In a field of nascent startups that included ideas for better bearings, better landfills, and a company that makes glue from pig poop, judges at the Department of Energy’s 2013 Clean Energy Business Plan Competition kept their eyes on the biggest prize of them all, awarding first place and $100,000 to a team of entrepreneurs that has developed a cheap, durable fast-charging lithium ion battery. (Last year’s winner, NuMat Technologies, just closed a $2 million seed funding round for its gas storage and separation technology.)
SiNode Systems, created by a group of researchers at Northwestern University, beat hundreds of contestants with its plan to build batteries that the company says can store 10 times more electricity than those currently on the market. That helps chop the charge time of a Tesla Model S from five hours to 35 minutes, with lower production costs and fewer toxic materials.
This week’s announcement continues SiNode’s winning streak. The company also placed first in the 2013 business plan competition at Rice University, taking home more than $800,000 in prize money.
“Our patented technology enables us to offer a dual value proposition of higher capacity and faster charging,” according to the company’s competition video.
The importance of tackling such notoriously big, capital-intensive challenges as battery storage was a consistent theme throughout the DOE’s national gathering. While the venture firms represented on the panel make various investments in capital-light companies focused on internet opportunities, cleanweb and mobile apps, the event’s focus on sustainable energy focused the conversation on bigger, more capital-intensive investments that carry more risk and longer exit horizons but also the potential of significantly greater profits if they do succeed.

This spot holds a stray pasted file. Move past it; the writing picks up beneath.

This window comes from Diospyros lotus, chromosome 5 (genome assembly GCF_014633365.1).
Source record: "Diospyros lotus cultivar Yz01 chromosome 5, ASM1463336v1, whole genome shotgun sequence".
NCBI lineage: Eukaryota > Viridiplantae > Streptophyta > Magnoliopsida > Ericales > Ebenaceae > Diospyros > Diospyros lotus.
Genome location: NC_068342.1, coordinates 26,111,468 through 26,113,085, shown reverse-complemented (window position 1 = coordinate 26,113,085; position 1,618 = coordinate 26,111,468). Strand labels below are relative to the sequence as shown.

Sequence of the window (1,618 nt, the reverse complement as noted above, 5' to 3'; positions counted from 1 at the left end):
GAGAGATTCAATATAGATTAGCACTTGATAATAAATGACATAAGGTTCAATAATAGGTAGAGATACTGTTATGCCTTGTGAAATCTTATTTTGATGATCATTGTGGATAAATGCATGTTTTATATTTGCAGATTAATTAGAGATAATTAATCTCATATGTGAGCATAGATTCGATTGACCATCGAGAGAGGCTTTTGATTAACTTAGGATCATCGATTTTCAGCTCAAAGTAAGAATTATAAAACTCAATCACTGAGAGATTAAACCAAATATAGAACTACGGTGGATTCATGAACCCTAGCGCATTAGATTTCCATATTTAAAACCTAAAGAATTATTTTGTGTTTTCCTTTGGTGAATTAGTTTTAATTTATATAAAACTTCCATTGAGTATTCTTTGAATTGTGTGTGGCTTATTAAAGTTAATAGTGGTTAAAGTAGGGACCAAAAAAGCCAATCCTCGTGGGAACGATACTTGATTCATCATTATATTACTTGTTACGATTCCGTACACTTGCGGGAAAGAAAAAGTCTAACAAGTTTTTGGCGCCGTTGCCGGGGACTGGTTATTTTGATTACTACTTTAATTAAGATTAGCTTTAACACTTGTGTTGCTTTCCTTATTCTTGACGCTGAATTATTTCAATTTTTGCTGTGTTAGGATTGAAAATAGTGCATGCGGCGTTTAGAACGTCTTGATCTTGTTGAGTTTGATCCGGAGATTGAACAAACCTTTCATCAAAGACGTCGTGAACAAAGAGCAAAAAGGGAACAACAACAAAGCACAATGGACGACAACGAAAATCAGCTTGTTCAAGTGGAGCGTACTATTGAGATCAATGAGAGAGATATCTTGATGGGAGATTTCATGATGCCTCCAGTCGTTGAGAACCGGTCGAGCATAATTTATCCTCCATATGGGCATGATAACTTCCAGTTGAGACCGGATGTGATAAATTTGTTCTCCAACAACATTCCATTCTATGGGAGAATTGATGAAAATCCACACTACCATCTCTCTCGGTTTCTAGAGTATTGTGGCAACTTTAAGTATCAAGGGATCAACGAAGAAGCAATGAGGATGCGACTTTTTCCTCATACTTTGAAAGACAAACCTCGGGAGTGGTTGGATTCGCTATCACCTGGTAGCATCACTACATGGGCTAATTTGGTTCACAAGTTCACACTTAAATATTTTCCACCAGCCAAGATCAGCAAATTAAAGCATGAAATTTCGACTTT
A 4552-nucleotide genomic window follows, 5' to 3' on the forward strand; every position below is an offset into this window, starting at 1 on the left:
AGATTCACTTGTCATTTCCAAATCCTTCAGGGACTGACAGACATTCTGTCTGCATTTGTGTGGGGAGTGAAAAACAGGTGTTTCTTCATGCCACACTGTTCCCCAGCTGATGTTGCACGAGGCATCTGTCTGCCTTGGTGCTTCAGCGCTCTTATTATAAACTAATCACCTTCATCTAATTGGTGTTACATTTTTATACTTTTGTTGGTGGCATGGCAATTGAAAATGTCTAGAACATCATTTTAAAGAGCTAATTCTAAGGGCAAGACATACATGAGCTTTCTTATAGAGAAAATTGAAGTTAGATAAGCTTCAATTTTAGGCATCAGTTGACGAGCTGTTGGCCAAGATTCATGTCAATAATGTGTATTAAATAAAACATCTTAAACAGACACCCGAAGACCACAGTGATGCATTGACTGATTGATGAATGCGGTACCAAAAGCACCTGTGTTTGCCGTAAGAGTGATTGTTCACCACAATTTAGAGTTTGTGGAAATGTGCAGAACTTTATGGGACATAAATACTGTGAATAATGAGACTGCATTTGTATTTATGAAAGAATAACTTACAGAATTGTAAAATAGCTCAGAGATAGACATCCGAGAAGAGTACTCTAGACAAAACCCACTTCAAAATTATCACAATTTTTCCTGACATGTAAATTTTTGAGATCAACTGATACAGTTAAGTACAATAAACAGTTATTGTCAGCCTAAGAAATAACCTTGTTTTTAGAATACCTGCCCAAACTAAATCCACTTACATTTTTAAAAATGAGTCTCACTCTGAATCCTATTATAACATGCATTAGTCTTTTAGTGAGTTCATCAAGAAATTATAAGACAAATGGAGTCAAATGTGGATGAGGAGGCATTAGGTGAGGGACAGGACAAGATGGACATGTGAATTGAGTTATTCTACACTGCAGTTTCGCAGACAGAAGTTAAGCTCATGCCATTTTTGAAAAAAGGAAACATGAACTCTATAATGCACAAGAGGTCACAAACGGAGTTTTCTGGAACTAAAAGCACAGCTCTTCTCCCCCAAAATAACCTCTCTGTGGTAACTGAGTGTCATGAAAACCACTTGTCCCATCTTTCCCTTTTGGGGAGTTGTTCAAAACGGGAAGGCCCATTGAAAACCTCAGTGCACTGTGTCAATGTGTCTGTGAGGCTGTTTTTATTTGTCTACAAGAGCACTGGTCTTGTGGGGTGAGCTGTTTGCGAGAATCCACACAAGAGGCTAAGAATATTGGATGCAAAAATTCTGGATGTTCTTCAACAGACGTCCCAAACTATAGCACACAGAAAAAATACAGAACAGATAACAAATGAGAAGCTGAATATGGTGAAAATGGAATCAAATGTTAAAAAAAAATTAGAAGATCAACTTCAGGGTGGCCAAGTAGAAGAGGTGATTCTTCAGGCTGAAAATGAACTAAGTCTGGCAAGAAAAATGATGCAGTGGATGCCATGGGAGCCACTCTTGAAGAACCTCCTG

Venrock venture capital partner Matt Nordan, one of the competition’s judges, described the challenge best when he said that clean energy startups cannot live on “programmer’s pizza.”
Investors and entrepreneurs looking to build companies that revolutionize energy markets with more efficient batteries, solar cells, and heat transfer systems cannot rely on programmers locking themselves in a room for two months, writing software that either succeeds or dies on the App Store in a matter of weeks.
Instead, patience is required. Nordan, who found incredibly fast success as an early investor in smart thermostat maker Nest Labs, says the average clean energy idea needs 14.5 years to succeed, and two-and-a-half times more money than the average startup.
The risk, and potential rewards, grow apace.
“You’ve got to spend a lot more money before you know if you’ve won,” Nordan said during a panel discussion. “Because this is not the internet, all right? In an industry like this one that has these long timeframes and pretty high capital requirements, you really need to have some breakthrough inventions and not be satisfied until you’ve got one.”
The energy department clearly took the same approach in selecting finalists for the event. They included: